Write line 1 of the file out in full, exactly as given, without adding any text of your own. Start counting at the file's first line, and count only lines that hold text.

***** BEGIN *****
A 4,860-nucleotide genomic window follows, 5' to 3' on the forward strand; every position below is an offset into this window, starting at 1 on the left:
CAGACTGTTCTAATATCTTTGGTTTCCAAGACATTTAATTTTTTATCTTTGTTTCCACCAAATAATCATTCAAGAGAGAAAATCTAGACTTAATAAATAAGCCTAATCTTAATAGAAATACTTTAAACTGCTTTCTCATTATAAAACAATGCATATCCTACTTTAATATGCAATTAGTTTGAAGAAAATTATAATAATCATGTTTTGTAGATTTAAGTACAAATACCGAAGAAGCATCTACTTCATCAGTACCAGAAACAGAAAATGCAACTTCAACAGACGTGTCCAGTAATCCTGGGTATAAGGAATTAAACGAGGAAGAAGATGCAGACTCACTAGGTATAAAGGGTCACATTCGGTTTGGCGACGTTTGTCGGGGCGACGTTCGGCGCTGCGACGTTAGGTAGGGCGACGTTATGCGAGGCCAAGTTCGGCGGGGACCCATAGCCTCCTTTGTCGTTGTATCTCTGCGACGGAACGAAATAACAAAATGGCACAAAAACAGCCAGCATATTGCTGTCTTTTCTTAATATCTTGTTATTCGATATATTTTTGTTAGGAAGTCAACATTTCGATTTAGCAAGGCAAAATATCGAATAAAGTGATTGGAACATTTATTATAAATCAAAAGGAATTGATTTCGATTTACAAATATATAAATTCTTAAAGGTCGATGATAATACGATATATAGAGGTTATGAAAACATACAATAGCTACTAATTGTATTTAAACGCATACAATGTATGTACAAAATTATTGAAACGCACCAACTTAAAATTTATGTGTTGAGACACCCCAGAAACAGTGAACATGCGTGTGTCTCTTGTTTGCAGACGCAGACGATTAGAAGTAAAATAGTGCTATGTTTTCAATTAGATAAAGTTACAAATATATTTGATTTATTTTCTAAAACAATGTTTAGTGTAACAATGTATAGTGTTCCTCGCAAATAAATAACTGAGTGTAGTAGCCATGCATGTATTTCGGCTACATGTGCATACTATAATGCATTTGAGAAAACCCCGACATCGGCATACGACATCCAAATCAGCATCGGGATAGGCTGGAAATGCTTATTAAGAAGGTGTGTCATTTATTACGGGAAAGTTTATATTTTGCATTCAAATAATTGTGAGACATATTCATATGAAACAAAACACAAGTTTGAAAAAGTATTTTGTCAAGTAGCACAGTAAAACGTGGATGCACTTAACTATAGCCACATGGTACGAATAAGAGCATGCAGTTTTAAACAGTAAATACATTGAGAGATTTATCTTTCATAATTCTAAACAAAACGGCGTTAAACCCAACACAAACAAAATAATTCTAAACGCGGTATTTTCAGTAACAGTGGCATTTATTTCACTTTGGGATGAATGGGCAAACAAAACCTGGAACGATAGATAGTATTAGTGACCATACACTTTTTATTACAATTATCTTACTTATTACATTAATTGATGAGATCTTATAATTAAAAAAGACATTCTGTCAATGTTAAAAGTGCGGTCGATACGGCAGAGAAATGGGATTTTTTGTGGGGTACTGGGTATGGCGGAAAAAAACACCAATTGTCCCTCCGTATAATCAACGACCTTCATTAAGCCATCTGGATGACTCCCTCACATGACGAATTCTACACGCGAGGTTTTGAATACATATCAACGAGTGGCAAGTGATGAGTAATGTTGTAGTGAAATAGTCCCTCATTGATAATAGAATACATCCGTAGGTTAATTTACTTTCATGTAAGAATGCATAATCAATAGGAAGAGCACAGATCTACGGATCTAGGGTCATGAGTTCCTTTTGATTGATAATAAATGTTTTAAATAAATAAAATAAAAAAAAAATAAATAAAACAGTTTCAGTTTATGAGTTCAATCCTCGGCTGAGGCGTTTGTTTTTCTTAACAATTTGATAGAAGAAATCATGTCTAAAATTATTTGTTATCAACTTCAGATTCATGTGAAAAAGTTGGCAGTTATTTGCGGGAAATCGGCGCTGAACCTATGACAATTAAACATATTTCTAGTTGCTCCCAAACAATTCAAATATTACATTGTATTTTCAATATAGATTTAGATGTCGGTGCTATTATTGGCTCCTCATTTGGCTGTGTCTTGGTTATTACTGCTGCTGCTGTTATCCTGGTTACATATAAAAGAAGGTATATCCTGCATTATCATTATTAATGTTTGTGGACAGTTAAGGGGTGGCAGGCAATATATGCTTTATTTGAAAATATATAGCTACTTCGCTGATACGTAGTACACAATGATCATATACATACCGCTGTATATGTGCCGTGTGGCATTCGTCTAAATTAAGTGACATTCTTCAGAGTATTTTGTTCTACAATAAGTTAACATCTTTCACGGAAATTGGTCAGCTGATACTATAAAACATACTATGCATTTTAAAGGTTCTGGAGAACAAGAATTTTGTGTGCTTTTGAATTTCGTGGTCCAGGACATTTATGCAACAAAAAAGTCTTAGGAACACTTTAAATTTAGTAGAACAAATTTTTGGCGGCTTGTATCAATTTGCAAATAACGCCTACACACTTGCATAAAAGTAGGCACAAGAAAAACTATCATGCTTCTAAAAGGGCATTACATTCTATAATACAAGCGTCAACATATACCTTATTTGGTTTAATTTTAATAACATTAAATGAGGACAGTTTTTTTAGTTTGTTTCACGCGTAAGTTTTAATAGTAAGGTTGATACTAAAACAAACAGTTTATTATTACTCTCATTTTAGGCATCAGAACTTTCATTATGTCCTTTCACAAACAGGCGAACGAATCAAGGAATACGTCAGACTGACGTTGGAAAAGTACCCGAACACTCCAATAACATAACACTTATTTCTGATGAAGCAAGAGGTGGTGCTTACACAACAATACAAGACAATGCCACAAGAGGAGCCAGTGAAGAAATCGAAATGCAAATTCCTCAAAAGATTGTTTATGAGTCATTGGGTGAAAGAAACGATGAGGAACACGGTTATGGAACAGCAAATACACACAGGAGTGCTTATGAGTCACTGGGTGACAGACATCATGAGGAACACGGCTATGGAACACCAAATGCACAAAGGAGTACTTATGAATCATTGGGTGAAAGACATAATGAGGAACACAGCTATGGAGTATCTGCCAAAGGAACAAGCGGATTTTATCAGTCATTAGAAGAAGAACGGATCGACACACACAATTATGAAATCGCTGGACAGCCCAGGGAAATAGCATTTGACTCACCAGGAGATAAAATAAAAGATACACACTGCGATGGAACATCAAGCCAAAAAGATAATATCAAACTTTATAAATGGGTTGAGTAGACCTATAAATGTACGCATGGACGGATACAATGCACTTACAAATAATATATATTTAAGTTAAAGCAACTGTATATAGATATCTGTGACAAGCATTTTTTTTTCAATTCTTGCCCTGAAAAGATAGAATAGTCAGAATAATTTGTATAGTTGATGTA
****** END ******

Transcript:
A 4,860-nucleotide genomic window follows, 5' to 3' on the forward strand; every position below is an offset into this window, starting at 1 on the left: